Only Orson Welles cold win a Peabody for a television pilot that never went to series. That would be The Fountain of Youth, produced by Desi Arnaz. As he did in film, Welles burned TV bridges on both sides of the Atlantic. At least six episodes of his British travel series were produced and eventually aired on the fledgling ITV. Twenty-six had been commissioned, but they were probably lucky to get what they got, for reasons Welles fans know only too well. Little seen at the time of their original broadcast, all six episodes are now available for streaming as part of Fandor’s Orson Welles collection, assembled in celebration of the filmmaker’s centennial.
Orson Welles will be our host, as well as the director and primary cameraman and editor. You might pick up a little something about each port of call, but the series will never replace your Fodor’s or Let’s Go. It’s all about Welles, but isn’t it always?
The first episode assembled into the Around the World super-cut is probably the most Wellesian. It is here in Basque Country that we most often see his dynamic sense of composition. Of course, it is hardly surprising Welles was inspired by the locals’ defiant refusal to quietly conform to either France or Spain. He also clearly had a great deal of affection for his appointed translator, Chris Wertenbaker, the young son of his recently deceased friend, Time foreign correspondent Charles Wertenbaker.
If you were charmed the first “Pays Basques I” than hopefully you will also will also enjoy the network-edited “Pays Basques II,” which includes the same intro and conclusion, but comes with a lot more Pelote (the Basque game related to Jai alai) in between. Still, Welles’ easy rapport with Wertenbaker and all the little moppet Pelote prodigies is quite engaging.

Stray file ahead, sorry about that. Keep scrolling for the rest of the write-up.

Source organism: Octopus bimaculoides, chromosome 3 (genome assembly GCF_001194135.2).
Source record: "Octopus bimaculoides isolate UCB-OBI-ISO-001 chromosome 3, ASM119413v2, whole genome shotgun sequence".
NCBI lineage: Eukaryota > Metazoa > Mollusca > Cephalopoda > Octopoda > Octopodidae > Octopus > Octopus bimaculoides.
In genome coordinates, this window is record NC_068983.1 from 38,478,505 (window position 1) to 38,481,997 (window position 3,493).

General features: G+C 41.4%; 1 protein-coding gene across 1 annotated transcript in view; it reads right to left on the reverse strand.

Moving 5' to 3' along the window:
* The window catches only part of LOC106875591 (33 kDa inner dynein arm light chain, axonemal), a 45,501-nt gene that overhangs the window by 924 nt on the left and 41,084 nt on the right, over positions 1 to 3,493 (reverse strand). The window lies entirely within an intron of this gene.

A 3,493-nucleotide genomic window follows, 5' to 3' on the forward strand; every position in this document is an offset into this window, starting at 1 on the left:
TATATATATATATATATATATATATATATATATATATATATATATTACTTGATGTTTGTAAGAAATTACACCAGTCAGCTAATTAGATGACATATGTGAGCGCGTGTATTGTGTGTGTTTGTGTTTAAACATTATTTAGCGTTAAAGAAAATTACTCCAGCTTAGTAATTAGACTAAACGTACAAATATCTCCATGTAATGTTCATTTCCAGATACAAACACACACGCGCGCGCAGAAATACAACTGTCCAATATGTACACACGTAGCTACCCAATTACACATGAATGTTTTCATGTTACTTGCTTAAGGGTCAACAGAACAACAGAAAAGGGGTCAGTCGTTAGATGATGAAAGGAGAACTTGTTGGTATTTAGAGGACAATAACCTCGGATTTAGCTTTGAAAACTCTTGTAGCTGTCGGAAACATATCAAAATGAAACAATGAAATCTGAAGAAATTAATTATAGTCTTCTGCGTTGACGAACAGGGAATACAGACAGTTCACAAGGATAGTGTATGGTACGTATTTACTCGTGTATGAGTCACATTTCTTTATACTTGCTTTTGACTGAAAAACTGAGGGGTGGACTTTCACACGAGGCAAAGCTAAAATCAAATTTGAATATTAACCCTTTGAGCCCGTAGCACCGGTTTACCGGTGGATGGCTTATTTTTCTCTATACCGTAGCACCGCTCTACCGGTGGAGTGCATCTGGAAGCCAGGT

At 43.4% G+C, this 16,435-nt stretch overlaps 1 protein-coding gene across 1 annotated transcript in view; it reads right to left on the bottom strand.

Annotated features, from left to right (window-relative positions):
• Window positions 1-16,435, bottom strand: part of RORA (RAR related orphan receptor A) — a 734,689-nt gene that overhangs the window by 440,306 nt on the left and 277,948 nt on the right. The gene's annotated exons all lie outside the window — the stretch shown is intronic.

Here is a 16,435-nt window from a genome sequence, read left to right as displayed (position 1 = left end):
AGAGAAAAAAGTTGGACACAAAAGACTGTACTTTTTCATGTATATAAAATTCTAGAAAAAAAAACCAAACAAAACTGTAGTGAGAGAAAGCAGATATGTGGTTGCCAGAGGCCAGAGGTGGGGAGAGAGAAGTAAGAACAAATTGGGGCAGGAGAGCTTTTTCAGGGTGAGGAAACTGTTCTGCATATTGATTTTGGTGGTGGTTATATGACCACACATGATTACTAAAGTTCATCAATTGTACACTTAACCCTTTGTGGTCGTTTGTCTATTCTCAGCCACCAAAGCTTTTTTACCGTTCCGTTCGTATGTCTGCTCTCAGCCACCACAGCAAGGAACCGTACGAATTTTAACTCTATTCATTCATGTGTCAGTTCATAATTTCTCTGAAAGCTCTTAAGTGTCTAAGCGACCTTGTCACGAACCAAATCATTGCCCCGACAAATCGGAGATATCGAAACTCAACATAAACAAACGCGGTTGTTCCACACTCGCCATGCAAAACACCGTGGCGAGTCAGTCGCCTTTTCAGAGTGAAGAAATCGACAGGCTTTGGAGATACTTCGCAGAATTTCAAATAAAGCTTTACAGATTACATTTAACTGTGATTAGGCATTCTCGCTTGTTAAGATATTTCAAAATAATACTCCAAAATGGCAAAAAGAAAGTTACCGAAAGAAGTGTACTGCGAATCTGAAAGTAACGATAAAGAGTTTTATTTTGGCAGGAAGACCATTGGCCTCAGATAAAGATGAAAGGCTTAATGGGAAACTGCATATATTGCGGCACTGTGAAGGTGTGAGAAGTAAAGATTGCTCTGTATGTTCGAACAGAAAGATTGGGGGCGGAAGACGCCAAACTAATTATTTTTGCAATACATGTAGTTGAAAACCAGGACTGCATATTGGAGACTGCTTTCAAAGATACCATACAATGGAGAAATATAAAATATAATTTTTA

Probably the one episode most likely to disappoint is “Return to Vienna.” By its very title, it promises to revisit the memorable backdrops of Carol Reed’s The Third Man, but Welles spends most of his time in the city’s elite pastry shop. Evidently that was what he most remembered from his time in Vienna. Still, it is nice to be able to finally see it for ourselves. Like many works of Welles marginalia, “Return” was presumed lost for years.
Continuing on to Paris, Around gets a bit impressionistic with “St.-Germain-des-Prés.” Welles spends a lot of time wordlessly panning the streets of the Left Bank hipster enclave. A lot of famous French intellectuals, including Jean Cocteau and Juliette Gréco make cameo appearances, but Welles only talks at length with Raymond Duncan, Isadora’s sandal making, Greek tunic-wearing brother. He and Welles get on pretty well too.
In one sense, Welles was really phoning in the London episode, since he spends half the episode talking to the widows living in the Anglican charity houses next door to theater where he was mounting his ill-fated production of Moby Dick—Rehearsed. On the other hand, that old Welles charm really comes through as he flirts with his eighty and ninety year old neighbors, all whom declared themselves to be “true blue” Tories, who must be besides themselves with glee up in Heaven watching the pasting David Cameron just laid on Ed Millibrand. For the second half of the show, Welles knocks back a few pints with a few of retired soldiers living in the Royal Hospital Chelsea (hospital in this case meaning a place of hospitality). Again, the old salty dogs appreciate Welles’ good fellowship (and his hollow leg).
For the bullfight report in Madrid, Welles enlists Kenneth Tynan and Elaine Dundy as surrogate hosts. She is relatively relaxed, but he had no business being on camera at this point in his career. As was always the case, Welles’ commentary was recorded after the fact. In some cases, it certainly looks like he took advantage of the opportunity make contentions his guests never had a chance to refute (but he always seems to faithfully represent his conversations with the pensioners). With only one camera, this was sort of a necessity. Still, what could be considered highly problematic liberty-taking for anyone else, comes across as Welles’ likable roguishness here.